More and more, I’m seeing tweets about people becoming mayors of coffee shops in my Twitter stream. They’re playing Foursquare on their phones, which pushes their “checkins” or location disclosures out to their Twitter followers. Foursquare is part cellphone social-mapping game, part Yelp (another way to find food, drink, or friends using your phone’s geolocation technology). “A large number of foursquare users send their checkins to Twitter and/or Facebook, and therefore make their location available to an audience much larger than just their foursquare friends,” says Foursquare. It’s not for everybody. Someone over at eModeration in the UK (a company that helps keep kids safe in virtual worlds) thinks it’s kind of dumb. It’s really not for children. But there’s a safer way to play it, if they insist. If yours do, ask them not to use their real photo; you don’t want them identified by their photo in shops or restaurants where they “check in.” They can just post a face shot of their avatar or dog or favorite cartoon character in their profile. One of the appeals for kids (young and old) is that, like kids’ virtual worlds that sell real-world plush toys, Foursquare has real-world objects that serve as awards or “nerd merit badges” representing “the virtual achievements you get for checking in to places using Foursquare,” Mashable reports. In other words, you get points for showing up at your favorite Starbucks, points which can add up to becoming its “mayor.”
This morning I testified at a US House of Representatives joint-subcommittee hearing on “The Collection and Use of Location Information for Commercial Purposes” – the privacy and safety implications of just this sort of technology. There definitely seemed to be a consensus in the hearing room that consumer privacy law needs to be updated and that, to be effective over the long term, the updating shouldn’t focus on any single technology. I completely agree with that because the people who used to have control over how cellphone users’ location information is used – the mobile carriers – no longer always do. More and more, control is spread out across the spectrum: carrier, operating system provider (e.g., Apple, Google, Microsoft), app developer, and consumer (because, with apps like Foursquare, we’re disclosing our own location). It’s all becoming a mashup – which is why parents need to know that all these apps on iPhones and iPod Touches allow kids to share their location.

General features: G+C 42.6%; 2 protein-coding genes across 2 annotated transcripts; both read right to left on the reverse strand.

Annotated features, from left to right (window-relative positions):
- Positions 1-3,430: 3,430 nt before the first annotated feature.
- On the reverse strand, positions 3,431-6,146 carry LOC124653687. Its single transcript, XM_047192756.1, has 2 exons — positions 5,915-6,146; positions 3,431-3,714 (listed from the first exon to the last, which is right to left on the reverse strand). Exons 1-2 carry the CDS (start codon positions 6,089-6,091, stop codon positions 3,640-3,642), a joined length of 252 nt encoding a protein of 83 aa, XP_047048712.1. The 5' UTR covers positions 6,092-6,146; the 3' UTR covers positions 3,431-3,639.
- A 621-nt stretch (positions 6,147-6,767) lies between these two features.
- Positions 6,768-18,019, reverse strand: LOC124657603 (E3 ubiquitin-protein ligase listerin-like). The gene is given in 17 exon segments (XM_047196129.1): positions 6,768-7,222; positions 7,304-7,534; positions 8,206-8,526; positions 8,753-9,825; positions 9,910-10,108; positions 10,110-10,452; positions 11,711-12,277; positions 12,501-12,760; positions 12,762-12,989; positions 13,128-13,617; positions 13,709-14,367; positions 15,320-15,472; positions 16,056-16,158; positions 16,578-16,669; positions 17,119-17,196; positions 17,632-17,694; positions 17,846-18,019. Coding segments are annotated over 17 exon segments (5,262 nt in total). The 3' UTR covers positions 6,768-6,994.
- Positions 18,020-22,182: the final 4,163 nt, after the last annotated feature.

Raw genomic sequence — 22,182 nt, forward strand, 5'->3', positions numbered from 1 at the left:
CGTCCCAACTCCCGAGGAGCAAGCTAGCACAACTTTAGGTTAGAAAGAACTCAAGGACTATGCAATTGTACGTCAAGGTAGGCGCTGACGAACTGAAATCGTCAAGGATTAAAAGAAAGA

So – if your child’s phone is on a family plan behind your password with, say, AT&T or Verizon Wireless, and if you don’t use the parental control that blocks app downloads (something to consider if they’re not telling you what they download) – it’s a good idea periodically to check what apps your kids have on their phones and ask them what these apps do. If they share your child’s location with anyone besides you, you’ll want to have a conversation about who’s on their contact list. Make sure it’s only friends they know in “real life.” Certainly all this goes, too, for iPod Touches, which are not on family cellphone plans. As for Google Buzz, which is both phone- and computer-based, see my post on that; parents will want to help their kids see the value of making their conversations “private,” or just among friends, which points to a negotiation: All participants in the conversation need to agree that it’s just for them and adjust privacy features accordingly.
[BTW, Foursquare isn't the only location-based cellphone app. Others are Brightkite and Whrrl (see this blog post); Gowalla, which isn't a social game (see this blog post); and the cellphone service loopt, which is becoming more app-like (see Mashable.com).]